Corn Flakes? 266 milligrams of sodium in one cup, and a feeble 24.6 milligrams of potassium (we should be aiming for approximately 4,000 milligrams of potassium each day).

    If you can’t live without your cereal in the morning, opt for a wheat-bran based type (wheat bran is high in potassium) and have it with a banana, mango, or raisins (three breakfast-friendly fruits also high in that mineral).


    Numbers Game: Answer

    Just in time for Halloween: which of the following fun-size treats provides the least calories?

    a) Three Musketeers
    b) Skittles

    c) Snickers

    d) Milky Way

    The answer? Three Musketeers.

    One fun-size piece of this candy bar provides 63 calories.

    The rest? Milky Way’s fun-size delivers 75 calories, a fun-size bag of Skittles clocks in at 80, and the smallest of all Snickers bars adds 99 calories to your day.

    Missing a chocolatey coating, Skittles are by far the lowest in fat (.75 grams and 0 grams of saturated fat), but make up those calories by containing more sugar than the three sweet competitors.

    Even among its chocolate friends, the Three Musketeers prevail. A fun-size Milky Way packs 2 grams of saturated fat, Snickers is a close second with 1.8 grams, while the three amigos manage a not-so-bad 1.3 grams.

    This might surprise you, but, in my opinion, the worst treat to overindulge in on Halloween night is a virtually fat-free one like Skittles.

    The absence of fat (and, obviously, protein and fiber) don’t help us feel full, thereby make it easier to overeat and consume a large number of calories.

    Candies with slightly higher fat contents can help you feel full in lower quantities.


    Better Brownie

    One thing I absolutely love about keeping up with food trends and what’s hitting supermarket shelves is that it provides me with the perfect excuse to taste-test. Many times — as is the case with most energy drinks (or as I lovingly refer to them, “carbonated cough syrup”) — one miniscule sample is enough to make my insides churn.

    However, there are those great moments when you bite into something expecting the worst and end up thinking, “Wow, this is actually pretty good!” (after finishing the entire thing).

    Today I unexpectedly discovered a tasty 100 calorie treat — Glenny’s 100 Calorie chocolate brownie (although they also offer blondies and even a peanut butter brownie, which I am sure are rather similar to what I had, this post only discusses the chocolate flavor).

    100 calories, 75% organic ingredients (not that this alters its nutrition content, but it is an appreciated touch), 7 grams of fiber, a measly 1.5 grams of saturated fat, no trans fats, and a not-so-bad 11 grams of sugar (approximately one tablespoon, or a quarter can of regular soda).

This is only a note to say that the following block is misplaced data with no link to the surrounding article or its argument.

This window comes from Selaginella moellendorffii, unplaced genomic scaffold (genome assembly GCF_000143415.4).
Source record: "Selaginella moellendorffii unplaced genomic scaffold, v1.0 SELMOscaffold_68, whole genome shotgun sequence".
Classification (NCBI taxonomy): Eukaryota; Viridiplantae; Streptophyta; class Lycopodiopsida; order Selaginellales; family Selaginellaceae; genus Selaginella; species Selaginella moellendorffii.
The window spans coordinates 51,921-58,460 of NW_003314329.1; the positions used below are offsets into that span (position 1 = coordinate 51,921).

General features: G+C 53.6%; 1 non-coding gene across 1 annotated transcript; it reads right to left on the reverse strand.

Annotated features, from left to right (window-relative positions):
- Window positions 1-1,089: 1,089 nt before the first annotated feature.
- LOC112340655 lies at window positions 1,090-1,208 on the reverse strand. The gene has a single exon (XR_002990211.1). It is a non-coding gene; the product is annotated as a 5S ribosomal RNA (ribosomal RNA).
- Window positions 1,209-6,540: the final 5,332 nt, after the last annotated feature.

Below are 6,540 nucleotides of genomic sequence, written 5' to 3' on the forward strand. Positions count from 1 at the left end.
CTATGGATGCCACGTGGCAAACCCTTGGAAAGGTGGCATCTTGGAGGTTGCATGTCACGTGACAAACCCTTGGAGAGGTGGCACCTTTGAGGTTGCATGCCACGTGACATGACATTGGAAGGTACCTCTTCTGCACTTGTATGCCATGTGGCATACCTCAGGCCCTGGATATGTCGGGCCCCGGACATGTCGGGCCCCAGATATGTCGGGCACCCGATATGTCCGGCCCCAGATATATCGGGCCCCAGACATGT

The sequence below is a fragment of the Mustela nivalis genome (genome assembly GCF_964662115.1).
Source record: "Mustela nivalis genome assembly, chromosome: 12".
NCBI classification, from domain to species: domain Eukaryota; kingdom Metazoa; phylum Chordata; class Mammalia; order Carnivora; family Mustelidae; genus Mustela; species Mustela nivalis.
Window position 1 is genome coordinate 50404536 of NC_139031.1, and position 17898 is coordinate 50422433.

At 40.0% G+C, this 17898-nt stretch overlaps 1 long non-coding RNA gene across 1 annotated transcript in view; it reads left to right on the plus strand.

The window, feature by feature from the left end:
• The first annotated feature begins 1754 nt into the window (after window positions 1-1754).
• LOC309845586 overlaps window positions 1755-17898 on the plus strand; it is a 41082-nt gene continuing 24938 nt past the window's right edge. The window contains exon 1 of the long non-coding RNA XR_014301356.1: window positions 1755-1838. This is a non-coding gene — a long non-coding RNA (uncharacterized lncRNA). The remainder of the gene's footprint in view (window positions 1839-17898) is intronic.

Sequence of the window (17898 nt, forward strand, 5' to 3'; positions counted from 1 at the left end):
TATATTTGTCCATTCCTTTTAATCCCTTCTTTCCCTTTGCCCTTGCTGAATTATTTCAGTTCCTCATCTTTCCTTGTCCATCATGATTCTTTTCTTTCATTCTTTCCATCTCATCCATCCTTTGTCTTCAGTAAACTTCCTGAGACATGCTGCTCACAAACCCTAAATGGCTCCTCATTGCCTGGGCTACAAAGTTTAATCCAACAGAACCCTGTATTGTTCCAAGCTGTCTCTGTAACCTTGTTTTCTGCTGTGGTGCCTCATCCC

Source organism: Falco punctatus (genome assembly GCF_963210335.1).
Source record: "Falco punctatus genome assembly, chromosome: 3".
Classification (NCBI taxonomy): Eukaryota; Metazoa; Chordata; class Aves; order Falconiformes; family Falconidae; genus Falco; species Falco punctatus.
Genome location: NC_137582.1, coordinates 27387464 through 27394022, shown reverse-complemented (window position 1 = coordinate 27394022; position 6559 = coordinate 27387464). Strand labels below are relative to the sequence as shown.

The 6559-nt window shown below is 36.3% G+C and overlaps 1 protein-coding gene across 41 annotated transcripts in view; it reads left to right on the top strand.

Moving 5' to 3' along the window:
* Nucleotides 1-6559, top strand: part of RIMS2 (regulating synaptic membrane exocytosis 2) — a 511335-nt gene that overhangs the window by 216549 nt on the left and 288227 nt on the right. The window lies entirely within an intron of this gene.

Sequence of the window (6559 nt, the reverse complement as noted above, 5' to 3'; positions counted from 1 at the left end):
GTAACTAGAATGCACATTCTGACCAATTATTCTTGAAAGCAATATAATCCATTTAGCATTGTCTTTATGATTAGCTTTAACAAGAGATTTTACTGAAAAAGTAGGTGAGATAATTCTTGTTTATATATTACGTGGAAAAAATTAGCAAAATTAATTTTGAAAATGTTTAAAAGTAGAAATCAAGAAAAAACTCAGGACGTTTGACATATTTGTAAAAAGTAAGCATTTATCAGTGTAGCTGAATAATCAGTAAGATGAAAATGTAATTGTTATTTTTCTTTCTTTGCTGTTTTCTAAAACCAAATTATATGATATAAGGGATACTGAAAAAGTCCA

After reading those claims, I was expecting a dry “brownie-like” sponge with a chalky aftertaste.

    Not seeing any sugar alcohol or artificial sweetener in the ingredients list initially put me at ease. When it comes to baked goods, I prefer a small amount of real sugar rather than a mish mash of sweeteners made in a lab which linger on the palate for longer than I’d like.

    I was thoroughly impressed with my first bite. A rich chocolatey taste, the texture of a homemade — and much more fattening — brownie, and seven grams of fiber to boot.

    Yes, of course a piece of fresh fruit is a healthier way to get 100 calories, but there are times when we can’t — or don’t want to — have fresh fruit.

    Besides, as I have stated before, I see nothing wrong with enjoying moderately processed food once in a while, especially if it is low in calories, pleasant to the palate, and good enough to satisfy a craving that might otherwise lead to unnecessary indulgence.

    See, when it comes to eating healthy, I like to think of dietary patterns as a dart board. There are certain foods that should be in the bullseye and consumed every day (fresh fruits and vegetables, whole grains, legumes), but there is also space for foods in the outer circles which should not be consumed as often.

    Is this item a health food? No.

    Should you make this brownie one of your daily high-fiber foods? I don’t think so. I certainly wouldn’t place it in the center of the dart board, but I also would not place it in the same “junky empty calories” category as a bag of Doritos or a Twinkie.

    However, if you get the chocolate munchies at four o’clock but don’t want the 280 calories (and 11 grams of saturated fat) in a Twix bar from your office vending machine, or if you’re looking to find a less caloric alternative to the huge Starbucks chocolate chip cookie you have with your morning coffee every Friday, I give you the green light to reach for Glenny’s 100 calorie brownie and enjoy every bite.